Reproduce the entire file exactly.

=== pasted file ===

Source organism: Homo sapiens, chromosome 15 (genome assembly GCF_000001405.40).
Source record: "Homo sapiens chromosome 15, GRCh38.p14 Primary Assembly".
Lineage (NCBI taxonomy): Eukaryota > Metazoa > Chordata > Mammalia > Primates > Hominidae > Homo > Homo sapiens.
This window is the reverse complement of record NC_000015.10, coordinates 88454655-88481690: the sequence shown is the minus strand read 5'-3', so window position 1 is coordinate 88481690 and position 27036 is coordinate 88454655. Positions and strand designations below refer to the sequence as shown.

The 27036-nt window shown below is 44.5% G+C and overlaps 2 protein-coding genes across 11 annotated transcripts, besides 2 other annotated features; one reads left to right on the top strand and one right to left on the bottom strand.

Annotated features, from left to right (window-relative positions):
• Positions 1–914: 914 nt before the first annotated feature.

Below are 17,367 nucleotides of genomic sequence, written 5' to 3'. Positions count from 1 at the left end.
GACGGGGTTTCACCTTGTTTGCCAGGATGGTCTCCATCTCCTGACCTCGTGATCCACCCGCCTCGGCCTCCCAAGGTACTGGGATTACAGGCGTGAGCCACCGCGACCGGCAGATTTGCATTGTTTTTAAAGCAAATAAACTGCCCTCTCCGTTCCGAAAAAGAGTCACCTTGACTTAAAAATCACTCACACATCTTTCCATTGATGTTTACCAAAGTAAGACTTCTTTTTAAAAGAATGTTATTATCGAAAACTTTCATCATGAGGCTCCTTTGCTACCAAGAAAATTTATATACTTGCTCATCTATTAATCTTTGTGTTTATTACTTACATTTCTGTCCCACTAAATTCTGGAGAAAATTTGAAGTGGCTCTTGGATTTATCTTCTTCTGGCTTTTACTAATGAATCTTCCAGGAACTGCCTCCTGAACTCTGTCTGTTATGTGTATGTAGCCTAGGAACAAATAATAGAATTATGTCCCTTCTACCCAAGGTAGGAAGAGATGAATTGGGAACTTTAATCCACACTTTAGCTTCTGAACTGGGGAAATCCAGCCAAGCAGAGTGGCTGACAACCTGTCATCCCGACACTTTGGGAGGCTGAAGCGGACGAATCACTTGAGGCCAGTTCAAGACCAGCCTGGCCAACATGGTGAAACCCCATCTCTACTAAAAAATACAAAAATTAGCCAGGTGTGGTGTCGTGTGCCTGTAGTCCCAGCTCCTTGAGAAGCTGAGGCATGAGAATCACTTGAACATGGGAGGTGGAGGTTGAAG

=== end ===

Source organism: Homo sapiens, chromosome 15 (genome assembly GCF_000001405.40).
Source record: "Homo sapiens chromosome 15, GRCh38.p14 Primary Assembly".
Lineage (NCBI taxonomy): Eukaryota > Metazoa > Chordata > Mammalia > Primates > Hominidae > Homo > Homo sapiens.
This window is the reverse complement of record NC_000015.10, coordinates 88454655-88481690: the sequence shown is the minus strand read 5'-3', so window position 1 is coordinate 88481690 and position 27036 is coordinate 88454655. Positions and strand designations below refer to the sequence as shown.

The 27036-nt window shown below is 44.5% G+C and overlaps 2 protein-coding genes across 11 annotated transcripts, besides 2 other annotated features; one reads left to right on the top strand and one right to left on the bottom strand.

Annotated features, from left to right (window-relative positions):
• Positions 1–914: 914 nt before the first annotated feature.

Below are 17,367 nucleotides of genomic sequence, written 5' to 3'. Positions count from 1 at the left end.
GACGGGGTTTCACCTTGTTTGCCAGGATGGTCTCCATCTCCTGACCTCGTGATCCACCCGCCTCGGCCTCCCAAGGTACTGGGATTACAGGCGTGAGCCACCGCGACCGGCAGATTTGCATTGTTTTTAAAGCAAATAAACTGCCCTCTCCGTTCCGAAAAAGAGTCACCTTGACTTAAAAATCACTCACACATCTTTCCATTGATGTTTACCAAAGTAAGACTTCTTTTTAAAAGAATGTTATTATCGAAAACTTTCATCATGAGGCTCCTTTGCTACCAAGAAAATTTATATACTTGCTCATCTATTAATCTTTGTGTTTATTACTTACATTTCTGTCCCACTAAATTCTGGAGAAAATTTGAAGTGGCTCTTGGATTTATCTTCTTCTGGCTTTTACTAATGAATCTTCCAGGAACTGCCTCCTGAACTCTGTCTGTTATGTGTATGTAGCCTAGGAACAAATAATAGAATTATGTCCCTTCTACCCAAGGTAGGAAGAGATGAATTGGGAACTTTAATCCACACTTTAGCTTCTGAACTGGGGAAATCCAGCCAAGCAGAGTGGCTGACAACCTGTCATCCCGACACTTTGGGAGGCTGAAGCGGACGAATCACTTGAGGCCAGTTCAAGACCAGCCTGGCCAACATGGTGAAACCCCATCTCTACTAAAAAATACAAAAATTAGCCAGGTGTGGTGTCGTGTGCCTGTAGTCCCAGCTCCTTGAGAAGCTGAGGCATGAGAATCACTTGAACATGGGAGGTGGAGGTTGAAG